The Top 3 Abstracts from ASCO 2013 by A/Prof Gary Richardson

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gary-richardson

ASSOCIATE Professor Gary Richardson has selected what he feels are the 3 most important and most relevant Abstracts to the Australian Oncology community from this years ASCO conference, held recently in Chicago. Gary is the Director of Oncology Clinics Victoria, Director of Cabrini Academic Haematology & Oncology Services and an Associate Professor of Medicine at Monash University.  He is also Chairman of the Medical Oncology Group of Australia, President of the Private Cancer Physicians of Australia and Chairman of Foundation 49: Men’s Health.

1. aTTom: Long-term effects of continuing adjuvant tamoxifen to 10 years versus stopping at 5 years in 6,953 women with early breast cancer.

“The results are “practice changing” for premenopausal women with hormone-receptor-positive breast cancer.”

At the San Antonio Meeting in 2012, the ATLAS Study showed that ten years of adjuvant treatment with tamoxifen was significantly better than the standard 5 years in terms of reducing the risk for breast cancer recurrence and disease-specific death. The aTTom trial was conducted in the United Kingdom and confirms the results from the ATLAS trial. In this study, nearly 7000 women received 5 years of tamoxifen and then were randomly assigned to either stop treatment or continue treatment to 10 years; the longer-treatment group had fewer breast cancer recurrences compared with the 5-year treatment group (28% vs 32%; P = .003). Longer treatment also reduced breast cancer mortality compared with 5 years of treatment (392 vs 443 deaths after recurrence; 21% vs 24%; P = .06). The results are “practice changing” for premenopausal women with hormone-receptor-positive breast cancer. These results are especially relevant for women who are at high risk of recurrence.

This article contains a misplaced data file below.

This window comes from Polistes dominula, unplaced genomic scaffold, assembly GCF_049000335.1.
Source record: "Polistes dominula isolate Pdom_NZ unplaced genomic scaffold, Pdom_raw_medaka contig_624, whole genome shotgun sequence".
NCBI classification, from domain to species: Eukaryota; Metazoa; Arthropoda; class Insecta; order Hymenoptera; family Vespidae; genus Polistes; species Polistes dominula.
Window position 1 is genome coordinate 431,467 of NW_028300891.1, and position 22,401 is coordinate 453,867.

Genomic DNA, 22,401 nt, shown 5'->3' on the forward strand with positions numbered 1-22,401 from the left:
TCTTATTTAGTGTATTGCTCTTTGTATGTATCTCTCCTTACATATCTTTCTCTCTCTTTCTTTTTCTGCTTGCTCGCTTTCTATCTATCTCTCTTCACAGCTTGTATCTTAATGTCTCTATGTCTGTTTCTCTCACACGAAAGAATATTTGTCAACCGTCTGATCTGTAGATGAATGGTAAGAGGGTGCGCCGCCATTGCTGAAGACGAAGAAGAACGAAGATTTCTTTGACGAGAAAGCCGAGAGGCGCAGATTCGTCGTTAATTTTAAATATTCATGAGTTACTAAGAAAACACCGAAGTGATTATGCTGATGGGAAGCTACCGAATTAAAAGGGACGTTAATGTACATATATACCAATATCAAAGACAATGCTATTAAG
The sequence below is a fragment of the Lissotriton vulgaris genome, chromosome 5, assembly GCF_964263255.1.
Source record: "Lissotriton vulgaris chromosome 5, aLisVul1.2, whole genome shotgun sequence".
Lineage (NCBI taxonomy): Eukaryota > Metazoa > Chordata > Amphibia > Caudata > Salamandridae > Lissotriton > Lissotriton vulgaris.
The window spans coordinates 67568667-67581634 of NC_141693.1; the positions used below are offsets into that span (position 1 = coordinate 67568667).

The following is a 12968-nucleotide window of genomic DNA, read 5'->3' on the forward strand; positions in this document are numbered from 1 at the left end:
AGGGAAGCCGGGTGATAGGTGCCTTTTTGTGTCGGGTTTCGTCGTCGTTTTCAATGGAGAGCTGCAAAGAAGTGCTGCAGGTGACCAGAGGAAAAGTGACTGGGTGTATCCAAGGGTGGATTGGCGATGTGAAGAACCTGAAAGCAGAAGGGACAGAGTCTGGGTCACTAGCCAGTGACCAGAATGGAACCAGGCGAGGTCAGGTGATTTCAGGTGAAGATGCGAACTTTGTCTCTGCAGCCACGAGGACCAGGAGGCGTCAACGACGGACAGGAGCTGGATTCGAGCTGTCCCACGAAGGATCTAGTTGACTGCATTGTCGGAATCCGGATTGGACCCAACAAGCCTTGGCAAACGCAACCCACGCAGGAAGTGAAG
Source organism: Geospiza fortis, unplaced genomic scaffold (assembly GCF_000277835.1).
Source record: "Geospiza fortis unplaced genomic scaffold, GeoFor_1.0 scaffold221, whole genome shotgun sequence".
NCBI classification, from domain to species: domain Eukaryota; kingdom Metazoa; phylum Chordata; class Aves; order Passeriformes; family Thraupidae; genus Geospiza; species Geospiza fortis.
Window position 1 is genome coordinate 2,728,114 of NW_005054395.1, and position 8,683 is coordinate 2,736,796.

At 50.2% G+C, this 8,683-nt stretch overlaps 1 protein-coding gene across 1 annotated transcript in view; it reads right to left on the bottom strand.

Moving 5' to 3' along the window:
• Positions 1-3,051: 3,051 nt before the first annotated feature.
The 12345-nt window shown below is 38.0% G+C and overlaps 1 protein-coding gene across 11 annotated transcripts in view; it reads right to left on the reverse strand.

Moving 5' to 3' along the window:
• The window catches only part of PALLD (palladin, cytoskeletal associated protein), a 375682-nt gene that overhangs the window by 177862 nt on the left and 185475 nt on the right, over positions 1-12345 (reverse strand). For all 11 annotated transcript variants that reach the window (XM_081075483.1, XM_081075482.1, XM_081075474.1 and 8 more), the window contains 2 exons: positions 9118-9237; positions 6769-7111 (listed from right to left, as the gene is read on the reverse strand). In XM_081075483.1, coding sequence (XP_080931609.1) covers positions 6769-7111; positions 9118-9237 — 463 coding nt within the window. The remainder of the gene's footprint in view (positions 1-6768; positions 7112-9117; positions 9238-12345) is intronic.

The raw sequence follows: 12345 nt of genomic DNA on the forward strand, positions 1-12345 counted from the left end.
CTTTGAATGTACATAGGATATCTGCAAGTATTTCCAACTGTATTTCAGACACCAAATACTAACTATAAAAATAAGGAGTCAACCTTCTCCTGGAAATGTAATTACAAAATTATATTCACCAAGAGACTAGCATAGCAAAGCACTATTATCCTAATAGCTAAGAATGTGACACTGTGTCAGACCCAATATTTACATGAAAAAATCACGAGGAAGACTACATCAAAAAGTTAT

First Author: R. G. Gray. Abstract No: 5. Source reference: J Clin Oncol 31, 2013 (suppl; abstr 5).

 

Cervical cancer is the number one cause of cancer deaths in women of developing countries. Early detection of the precancerous changes, with referral for simple but cancer preventing treatment, is the difference between life and death for these women. While we are privileged to have a funded national screening program in Australia, no such screening program exists in India or many of the other countries of the developing world. In India, each year, 142 000 women are diagnosed with cervical cancer and more than 77 000 die of their disease.  The strengths and outcomes of this study were extraordinary. Over a 15 year period, they followed 150 000 women with screening for precancerous changes using a simple method with vinegar swabs!! Among the 75 000 women who were part of the screening intervention, they reduced the chance of dying from cervix cancer by over 30% compared to the other half of the women in the trial (known as the comparison group). It is estimated that if this is used in all developing countries that around 250 000 deaths would be prevented from this disease each year. This study demonstrates the enormous need for inexpensive cancer screening techniques in the third world countries.

 First Author: S. S. Shastri. Abstract No: 2. Source reference: J Clin Oncol 31, 2013 (suppl; abstr 2)

 

Your name here tablet3. Biomarkers (BM) France: Results of routine EGFR, HER2, KRAS, BRAF, PI3KCA mutations detection and EML4-ALK gene fusion assessment on the first 10,000 non-small cell lung cancer (NSCLC) patients (pts).

“A comprehensive national cancer genomic testing service allowing for the realisation of delivering personalised medicine.”

The importance of this abstract is the ability of a government to develop a comprehensive national cancer genomic testing service, allowing for the realisation of delivering personalised medicine. Unfortunately our country does not have the insight or ability to set up a similar process.

Author: F. Barlesi. Abstract No: 8000. Source Reference: J Clin Oncol 31, 2013 (suppl; abstr 8000)

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